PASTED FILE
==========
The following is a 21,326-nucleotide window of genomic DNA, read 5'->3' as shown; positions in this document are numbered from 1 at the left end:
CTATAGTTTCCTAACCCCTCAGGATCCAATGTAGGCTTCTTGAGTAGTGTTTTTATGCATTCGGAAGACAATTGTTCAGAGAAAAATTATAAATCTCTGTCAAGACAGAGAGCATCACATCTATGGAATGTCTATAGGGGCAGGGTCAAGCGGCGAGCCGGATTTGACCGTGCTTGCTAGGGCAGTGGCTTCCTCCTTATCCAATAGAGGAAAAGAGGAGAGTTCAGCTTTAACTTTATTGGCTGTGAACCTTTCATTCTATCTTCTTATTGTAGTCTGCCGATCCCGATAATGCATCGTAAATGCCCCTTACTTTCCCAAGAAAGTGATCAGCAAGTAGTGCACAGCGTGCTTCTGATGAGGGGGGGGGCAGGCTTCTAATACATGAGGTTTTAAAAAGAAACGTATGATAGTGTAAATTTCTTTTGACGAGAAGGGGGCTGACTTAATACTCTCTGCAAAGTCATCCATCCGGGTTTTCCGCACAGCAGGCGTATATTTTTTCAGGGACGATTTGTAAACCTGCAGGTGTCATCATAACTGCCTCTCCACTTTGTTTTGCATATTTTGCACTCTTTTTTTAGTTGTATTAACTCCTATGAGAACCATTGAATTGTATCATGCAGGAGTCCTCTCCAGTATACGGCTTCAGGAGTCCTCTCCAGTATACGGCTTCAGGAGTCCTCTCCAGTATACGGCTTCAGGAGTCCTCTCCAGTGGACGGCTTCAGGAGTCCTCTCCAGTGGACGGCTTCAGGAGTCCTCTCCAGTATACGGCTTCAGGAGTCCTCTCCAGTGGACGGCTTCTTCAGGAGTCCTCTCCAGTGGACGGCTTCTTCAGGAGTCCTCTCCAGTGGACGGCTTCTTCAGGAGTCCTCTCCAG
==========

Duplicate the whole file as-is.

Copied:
The following is a 21,326-nucleotide window of genomic DNA, read 5'->3' as shown; positions in this document are numbered from 1 at the left end:
CTATAGTTTCCTAACCCCTCAGGATCCAATGTAGGCTTCTTGAGTAGTGTTTTTATGCATTCGGAAGACAATTGTTCAGAGAAAAATTATAAATCTCTGTCAAGACAGAGAGCATCACATCTATGGAATGTCTATAGGGGCAGGGTCAAGCGGCGAGCCGGATTTGACCGTGCTTGCTAGGGCAGTGGCTTCCTCCTTATCCAATAGAGGAAAAGAGGAGAGTTCAGCTTTAACTTTATTGGCTGTGAACCTTTCATTCTATCTTCTTATTGTAGTCTGCCGATCCCGATAATGCATCGTAAATGCCCCTTACTTTCCCAAGAAAGTGATCAGCAAGTAGTGCACAGCGTGCTTCTGATGAGGGGGGGGGCAGGCTTCTAATACATGAGGTTTTAAAAAGAAACGTATGATAGTGTAAATTTCTTTTGACGAGAAGGGGGCTGACTTAATACTCTCTGCAAAGTCATCCATCCGGGTTTTCCGCACAGCAGGCGTATATTTTTTCAGGGACGATTTGTAAACCTGCAGGTGTCATCATAACTGCCTCTCCACTTTGTTTTGCATATTTTGCACTCTTTTTTTAGTTGTATTAACTCCTATGAGAACCATTGAATTGTATCATGCAGGAGTCCTCTCCAGTATACGGCTTCAGGAGTCCTCTCCAGTATACGGCTTCAGGAGTCCTCTCCAGTATACGGCTTCAGGAGTCCTCTCCAGTGGACGGCTTCAGGAGTCCTCTCCAGTGGACGGCTTCAGGAGTCCTCTCCAGTATACGGCTTCAGGAGTCCTCTCCAGTGGACGGCTTCTTCAGGAGTCCTCTCCAGTGGACGGCTTCTTCAGGAGTCCTCTCCAGTGGACGGCTTCTTCAGGAGTCCTCTCCAG